Educational Psychology is a psychology subspecialty that addresses the study of learning outcomes, student attributes, the psychology of teaching, cognition and learning, human development, assessment and measurement, gifted studies, neuropsychology and program evaluation. Those seeking an Educational Psychology degree may have interest in research, teaching or practicing in educational settings.
At the center of this subspecialty is the psychologist’s growing desire to make a difference in the lives of students. They realize that a teacher’s knowledge is only the beginning of the challenge to educate, and they help teachers to see how learning more about what is going on inside the student’s mind enables them to become more effective at what they do.
What Does an Educational Psychologist Do?
Educational psychologists act as information gatherers. They analyze student behaviors and backgrounds. They teach teachers how to engage students in the learning process by giving them the essential tools to understand what is going on inside of a student’s brain at various stages of development.
They are able to develop programs that provide students with a safer and happier environment in which to learn. They are also able to identify special needs of the student and work side-by-side with educators to coordinate programs that will be able to reach students at their level. And they make themselves available to students and their parents for emotional and educational support.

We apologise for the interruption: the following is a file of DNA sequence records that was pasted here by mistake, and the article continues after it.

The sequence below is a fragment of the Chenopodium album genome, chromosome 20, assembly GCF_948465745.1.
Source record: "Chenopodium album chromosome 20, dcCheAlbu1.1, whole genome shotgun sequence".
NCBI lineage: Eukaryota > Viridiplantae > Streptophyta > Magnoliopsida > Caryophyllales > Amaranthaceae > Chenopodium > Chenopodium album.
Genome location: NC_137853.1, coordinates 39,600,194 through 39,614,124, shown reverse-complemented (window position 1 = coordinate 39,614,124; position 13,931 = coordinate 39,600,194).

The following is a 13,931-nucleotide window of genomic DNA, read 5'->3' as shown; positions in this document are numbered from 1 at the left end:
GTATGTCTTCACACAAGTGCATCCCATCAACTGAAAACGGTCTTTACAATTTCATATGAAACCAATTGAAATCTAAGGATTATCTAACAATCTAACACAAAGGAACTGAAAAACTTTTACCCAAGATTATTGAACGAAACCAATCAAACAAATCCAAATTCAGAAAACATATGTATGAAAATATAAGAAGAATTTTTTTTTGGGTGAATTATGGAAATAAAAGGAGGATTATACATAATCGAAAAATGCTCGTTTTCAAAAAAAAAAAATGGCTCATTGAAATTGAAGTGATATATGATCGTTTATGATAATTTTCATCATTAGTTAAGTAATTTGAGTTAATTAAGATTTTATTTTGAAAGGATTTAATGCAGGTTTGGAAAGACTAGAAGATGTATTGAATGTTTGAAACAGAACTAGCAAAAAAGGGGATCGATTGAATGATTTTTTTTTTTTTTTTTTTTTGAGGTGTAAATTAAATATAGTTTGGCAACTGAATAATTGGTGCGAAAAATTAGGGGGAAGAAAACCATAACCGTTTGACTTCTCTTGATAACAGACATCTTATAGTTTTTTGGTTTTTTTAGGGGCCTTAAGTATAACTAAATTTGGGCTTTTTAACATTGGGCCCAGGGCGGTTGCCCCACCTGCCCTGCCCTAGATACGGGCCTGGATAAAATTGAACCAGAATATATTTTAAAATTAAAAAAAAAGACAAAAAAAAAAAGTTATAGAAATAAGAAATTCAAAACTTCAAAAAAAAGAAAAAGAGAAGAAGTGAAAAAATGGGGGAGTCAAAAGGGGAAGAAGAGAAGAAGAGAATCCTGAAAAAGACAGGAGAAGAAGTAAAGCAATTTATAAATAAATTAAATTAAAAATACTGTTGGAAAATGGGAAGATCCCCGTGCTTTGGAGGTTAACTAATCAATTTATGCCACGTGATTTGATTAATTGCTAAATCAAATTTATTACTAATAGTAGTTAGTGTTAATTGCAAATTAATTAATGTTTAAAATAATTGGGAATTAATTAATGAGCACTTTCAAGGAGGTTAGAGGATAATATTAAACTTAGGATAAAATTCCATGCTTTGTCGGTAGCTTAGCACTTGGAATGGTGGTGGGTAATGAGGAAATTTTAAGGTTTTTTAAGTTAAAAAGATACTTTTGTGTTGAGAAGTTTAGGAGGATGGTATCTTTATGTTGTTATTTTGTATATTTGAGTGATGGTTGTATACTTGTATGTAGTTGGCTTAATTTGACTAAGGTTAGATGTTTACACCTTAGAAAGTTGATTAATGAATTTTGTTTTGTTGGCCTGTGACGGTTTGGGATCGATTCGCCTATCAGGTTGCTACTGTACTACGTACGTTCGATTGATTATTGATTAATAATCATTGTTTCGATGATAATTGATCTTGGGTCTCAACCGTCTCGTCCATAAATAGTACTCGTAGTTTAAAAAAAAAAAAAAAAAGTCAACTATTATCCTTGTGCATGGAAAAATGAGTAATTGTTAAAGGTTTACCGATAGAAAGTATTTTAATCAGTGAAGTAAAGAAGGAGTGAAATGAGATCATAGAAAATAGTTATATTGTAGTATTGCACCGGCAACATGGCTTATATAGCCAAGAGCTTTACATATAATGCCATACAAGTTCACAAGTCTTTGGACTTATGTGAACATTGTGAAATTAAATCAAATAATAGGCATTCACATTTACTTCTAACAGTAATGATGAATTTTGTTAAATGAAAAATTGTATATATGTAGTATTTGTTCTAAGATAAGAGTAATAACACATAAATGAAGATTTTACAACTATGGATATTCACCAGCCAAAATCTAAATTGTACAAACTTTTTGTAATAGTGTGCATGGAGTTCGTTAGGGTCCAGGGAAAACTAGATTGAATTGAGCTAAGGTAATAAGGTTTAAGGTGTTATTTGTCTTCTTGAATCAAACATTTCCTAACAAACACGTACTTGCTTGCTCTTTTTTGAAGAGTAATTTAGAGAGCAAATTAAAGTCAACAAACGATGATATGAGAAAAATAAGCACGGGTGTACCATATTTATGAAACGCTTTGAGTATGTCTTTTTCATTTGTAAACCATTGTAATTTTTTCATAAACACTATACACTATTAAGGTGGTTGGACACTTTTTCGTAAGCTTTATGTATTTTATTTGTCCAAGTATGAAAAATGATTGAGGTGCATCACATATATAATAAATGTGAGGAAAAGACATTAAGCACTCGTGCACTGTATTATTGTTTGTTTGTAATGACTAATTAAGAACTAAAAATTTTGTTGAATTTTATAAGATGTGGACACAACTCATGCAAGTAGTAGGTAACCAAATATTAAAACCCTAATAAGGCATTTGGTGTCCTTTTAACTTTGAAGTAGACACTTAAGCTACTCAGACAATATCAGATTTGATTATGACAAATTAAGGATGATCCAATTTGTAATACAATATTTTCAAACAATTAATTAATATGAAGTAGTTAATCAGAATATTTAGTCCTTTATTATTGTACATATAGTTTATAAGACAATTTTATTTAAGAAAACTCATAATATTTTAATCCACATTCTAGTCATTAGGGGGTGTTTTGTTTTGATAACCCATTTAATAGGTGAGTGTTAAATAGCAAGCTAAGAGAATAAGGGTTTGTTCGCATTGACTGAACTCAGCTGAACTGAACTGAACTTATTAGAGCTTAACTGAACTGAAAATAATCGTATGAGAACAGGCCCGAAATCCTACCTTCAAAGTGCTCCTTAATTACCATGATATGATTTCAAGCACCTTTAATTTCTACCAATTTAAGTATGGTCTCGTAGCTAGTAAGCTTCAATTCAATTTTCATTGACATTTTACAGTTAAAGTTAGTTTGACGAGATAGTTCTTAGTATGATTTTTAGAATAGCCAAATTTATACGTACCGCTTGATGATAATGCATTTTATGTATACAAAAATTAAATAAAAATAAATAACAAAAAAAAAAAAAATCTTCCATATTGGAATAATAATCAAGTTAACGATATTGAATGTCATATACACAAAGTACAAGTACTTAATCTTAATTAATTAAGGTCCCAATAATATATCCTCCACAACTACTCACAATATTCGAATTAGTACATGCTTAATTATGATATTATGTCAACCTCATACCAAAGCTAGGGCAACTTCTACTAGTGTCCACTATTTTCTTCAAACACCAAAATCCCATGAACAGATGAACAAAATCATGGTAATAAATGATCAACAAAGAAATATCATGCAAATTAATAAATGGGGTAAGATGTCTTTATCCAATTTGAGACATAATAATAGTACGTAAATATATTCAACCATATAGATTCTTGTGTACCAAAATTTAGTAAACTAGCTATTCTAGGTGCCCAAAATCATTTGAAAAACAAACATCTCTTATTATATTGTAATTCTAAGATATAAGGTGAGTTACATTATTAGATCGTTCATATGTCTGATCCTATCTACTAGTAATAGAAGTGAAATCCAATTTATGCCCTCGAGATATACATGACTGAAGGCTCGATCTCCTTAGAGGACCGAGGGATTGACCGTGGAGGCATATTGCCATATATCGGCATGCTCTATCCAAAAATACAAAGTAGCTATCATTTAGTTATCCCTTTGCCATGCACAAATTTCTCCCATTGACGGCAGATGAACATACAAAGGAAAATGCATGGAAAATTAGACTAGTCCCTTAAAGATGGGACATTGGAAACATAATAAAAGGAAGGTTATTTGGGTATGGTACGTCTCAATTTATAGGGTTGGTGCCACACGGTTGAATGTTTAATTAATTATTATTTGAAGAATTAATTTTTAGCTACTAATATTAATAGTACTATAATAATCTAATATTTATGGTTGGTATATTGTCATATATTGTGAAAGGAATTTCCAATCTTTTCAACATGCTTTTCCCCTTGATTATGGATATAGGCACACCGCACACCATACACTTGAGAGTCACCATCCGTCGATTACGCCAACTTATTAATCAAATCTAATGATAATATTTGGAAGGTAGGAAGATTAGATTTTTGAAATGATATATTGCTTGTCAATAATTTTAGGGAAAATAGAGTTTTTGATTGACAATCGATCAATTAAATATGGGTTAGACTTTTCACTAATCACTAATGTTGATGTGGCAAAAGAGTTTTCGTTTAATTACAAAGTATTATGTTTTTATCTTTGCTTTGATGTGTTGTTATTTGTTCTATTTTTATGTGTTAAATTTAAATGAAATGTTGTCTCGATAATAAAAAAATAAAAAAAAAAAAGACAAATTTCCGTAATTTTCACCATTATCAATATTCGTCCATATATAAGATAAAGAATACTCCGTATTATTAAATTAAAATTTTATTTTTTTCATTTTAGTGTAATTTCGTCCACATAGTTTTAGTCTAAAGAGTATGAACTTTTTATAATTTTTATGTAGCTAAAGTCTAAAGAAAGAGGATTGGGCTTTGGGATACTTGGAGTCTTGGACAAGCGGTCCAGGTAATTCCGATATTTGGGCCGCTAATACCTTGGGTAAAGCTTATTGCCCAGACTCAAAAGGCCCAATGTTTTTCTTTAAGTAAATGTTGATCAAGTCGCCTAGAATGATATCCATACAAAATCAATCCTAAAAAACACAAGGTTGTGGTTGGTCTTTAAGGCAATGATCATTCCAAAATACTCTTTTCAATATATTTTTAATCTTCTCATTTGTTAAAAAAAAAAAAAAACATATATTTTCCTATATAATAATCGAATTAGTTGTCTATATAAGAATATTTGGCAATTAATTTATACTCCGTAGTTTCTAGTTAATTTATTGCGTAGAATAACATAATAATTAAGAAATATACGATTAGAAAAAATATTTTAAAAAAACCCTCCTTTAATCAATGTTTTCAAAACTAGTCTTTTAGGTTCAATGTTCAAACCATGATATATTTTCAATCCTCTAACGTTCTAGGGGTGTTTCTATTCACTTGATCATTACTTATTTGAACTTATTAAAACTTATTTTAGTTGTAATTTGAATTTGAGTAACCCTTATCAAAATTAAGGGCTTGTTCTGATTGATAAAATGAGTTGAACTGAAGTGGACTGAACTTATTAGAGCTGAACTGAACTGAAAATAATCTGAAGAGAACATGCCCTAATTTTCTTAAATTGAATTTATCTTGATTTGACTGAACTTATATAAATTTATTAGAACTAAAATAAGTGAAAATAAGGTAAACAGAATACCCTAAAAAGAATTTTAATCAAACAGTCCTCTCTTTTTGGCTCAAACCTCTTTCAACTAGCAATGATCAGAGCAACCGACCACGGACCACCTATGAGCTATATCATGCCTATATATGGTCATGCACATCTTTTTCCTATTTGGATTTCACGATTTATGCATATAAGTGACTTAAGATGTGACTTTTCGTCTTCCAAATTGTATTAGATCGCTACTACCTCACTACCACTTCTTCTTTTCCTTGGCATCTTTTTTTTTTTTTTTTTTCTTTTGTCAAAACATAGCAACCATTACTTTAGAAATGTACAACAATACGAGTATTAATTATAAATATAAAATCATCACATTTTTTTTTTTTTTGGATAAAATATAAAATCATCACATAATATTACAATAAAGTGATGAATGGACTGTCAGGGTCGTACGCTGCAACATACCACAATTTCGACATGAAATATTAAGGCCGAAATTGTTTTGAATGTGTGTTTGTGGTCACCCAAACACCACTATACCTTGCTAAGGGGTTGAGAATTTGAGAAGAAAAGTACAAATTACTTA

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Educational Psychology Careers
Many professionals with an educational psychology degree may work at the administrative level with curriculum planning. They may also act as guidance counselors and offer emotional counseling services to students in need. In smaller school districts, educational psychology professionals may find themselves in multiple roles. At larger school districts these responsibilities may be subdivided.
Most educational psychologists earn around $50,000-$80,000. Some act as consultants to school districts, clinics and human services organizations. Educational psychologist in the private sector generally command a higher salary.
Obtaining an Educational Psychology Degree
If you plan to pursue an educational psychology degree keep in mind that more and more states are requiring a doctorate to get your license. Some states may require also specific licensing exams, while others require supervised experience for 1 to 2 years, and in some states both are prerequisites to practice.